…and various elements on the blackboard that I could insert into the final compositions. Since Pam can freehand fonts way better than any of us, she got to draw the cover headline on the board…

Adrian was elected to do the ‘Charts & Graphs’…

And with all of the elements photographed, now it was up to me to push everything together in Photoshop and manufacture that group shot for the cover. The individual photos looked like this…

…so first I had to silhouette the images and paste them into a new Photoshop document…

…and then fill in the group with everybody else…

…do a rough mockup with the blackboard inserted behind the group…

…and after Pam and Adrian had approved the final composition, do a whole lotta fine-tuning…like erasing the rough edges around the silhouette, feathering the hair to blend naturally against the blackboard, add shadows in front and behind everybody and finally cook in my own special sauce of color and contrast adjustments…

With the cover outta the way, next up was the week one opener. I started by seriously stretching out that blackboard so that it would run over a two-page spread, then I added both the people and their names that I had them write on the board…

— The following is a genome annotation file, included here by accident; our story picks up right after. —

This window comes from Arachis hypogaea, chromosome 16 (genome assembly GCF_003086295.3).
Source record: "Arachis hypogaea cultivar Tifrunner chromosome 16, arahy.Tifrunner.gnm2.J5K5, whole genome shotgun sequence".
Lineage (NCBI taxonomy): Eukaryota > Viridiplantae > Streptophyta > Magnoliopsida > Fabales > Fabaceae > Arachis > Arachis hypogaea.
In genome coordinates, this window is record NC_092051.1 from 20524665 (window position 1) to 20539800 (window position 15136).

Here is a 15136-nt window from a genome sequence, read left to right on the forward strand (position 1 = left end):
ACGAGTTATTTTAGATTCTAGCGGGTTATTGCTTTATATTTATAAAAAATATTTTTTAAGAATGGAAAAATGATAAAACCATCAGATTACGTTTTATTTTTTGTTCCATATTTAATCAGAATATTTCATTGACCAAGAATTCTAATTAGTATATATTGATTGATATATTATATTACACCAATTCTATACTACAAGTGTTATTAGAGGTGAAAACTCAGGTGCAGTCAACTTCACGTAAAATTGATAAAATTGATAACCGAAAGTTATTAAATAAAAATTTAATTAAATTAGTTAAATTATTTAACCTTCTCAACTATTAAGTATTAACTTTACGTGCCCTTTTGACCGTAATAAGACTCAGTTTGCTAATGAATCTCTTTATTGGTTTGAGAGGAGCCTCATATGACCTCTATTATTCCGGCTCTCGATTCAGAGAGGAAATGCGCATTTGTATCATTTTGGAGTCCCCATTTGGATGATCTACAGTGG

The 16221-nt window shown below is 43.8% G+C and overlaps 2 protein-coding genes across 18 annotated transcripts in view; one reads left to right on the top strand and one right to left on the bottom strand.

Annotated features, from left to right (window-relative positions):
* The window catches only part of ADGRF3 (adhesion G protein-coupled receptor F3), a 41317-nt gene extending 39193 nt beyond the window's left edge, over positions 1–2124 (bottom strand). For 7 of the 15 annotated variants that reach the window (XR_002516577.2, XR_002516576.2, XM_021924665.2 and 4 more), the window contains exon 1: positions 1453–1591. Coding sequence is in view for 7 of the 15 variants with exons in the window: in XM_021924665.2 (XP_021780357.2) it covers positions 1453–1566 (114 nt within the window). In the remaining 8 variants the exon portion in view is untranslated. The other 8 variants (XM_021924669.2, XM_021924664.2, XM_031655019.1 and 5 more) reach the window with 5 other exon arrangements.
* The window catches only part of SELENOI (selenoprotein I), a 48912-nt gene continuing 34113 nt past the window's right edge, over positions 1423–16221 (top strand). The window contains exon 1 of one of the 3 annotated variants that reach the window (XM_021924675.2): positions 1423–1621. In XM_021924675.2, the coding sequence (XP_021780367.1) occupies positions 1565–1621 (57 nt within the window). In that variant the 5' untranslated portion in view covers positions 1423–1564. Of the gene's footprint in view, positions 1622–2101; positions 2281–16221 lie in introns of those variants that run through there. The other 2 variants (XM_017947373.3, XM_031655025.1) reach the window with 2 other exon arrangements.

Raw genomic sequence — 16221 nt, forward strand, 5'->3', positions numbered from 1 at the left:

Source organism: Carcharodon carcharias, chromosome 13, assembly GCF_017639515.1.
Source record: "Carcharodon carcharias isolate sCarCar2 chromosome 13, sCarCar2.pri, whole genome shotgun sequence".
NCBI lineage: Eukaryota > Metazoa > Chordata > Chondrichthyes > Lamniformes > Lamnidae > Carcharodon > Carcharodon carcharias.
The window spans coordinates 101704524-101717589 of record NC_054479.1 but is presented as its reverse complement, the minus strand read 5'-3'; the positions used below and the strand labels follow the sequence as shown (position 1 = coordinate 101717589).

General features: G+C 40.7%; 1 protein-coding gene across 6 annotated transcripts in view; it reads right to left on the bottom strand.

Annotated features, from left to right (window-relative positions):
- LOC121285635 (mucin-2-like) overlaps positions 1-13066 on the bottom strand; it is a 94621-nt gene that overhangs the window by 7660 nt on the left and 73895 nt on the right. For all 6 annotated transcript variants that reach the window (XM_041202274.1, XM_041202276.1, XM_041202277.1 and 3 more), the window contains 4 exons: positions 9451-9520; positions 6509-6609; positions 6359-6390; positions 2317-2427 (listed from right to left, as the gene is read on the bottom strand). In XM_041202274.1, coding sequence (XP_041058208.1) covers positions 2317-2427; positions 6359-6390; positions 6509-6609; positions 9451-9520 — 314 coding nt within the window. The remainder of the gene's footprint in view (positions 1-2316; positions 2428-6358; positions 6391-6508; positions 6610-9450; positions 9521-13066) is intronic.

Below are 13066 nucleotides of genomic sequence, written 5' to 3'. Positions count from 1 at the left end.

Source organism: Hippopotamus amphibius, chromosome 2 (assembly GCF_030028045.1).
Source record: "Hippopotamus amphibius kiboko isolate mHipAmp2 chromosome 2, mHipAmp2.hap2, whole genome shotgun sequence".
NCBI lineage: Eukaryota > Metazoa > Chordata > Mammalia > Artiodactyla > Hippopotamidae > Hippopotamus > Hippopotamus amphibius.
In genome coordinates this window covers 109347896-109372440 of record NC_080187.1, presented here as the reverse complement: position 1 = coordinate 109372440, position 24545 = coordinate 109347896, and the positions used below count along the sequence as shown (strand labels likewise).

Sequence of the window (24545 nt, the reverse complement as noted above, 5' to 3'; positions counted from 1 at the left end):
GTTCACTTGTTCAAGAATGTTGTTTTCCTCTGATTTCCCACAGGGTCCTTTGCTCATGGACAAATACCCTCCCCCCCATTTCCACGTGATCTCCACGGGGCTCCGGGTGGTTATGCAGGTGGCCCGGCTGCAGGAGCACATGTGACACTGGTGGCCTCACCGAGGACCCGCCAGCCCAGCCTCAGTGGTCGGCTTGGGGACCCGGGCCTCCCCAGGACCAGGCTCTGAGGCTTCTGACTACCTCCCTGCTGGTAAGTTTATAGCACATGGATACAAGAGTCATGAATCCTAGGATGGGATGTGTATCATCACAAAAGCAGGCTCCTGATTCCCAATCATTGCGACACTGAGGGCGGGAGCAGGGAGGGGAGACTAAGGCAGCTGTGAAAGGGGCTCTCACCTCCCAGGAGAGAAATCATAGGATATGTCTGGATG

Using the same fine-tuning I did on the cover, this was the final image…

And here’s how it appeared in print…

And using the same basic technique, just on a smaller scale, here is the image that ran as the opener in this weeks issue…

Just like I said…simple!

24 thoughts on “Behind the Scenes of the 2012 Barron’s Roundtable Cover Shoot

  1. You’re a maestro, Brad. Really well done. Just stuff like tweaking the shadows on the floor and feathering the hair and stretching the board and and and… wow.

    What kind of Hassie is that? Can you reveal?

    Do you always shoot medium format?

    thanks much


    Thanks for the comment…I really do appreciate it. I shoot about 80% of my work with the Hasselblad H1/Leaf Aptus 33. The rest of the time it’s the Canon 5Dmkii. As good as the Canon is, there is really no comparing the image quality you get from a digital back…any digital back…to a file out of a DSLR. That’s why I almost always shoot covers with the Hasselblad. BT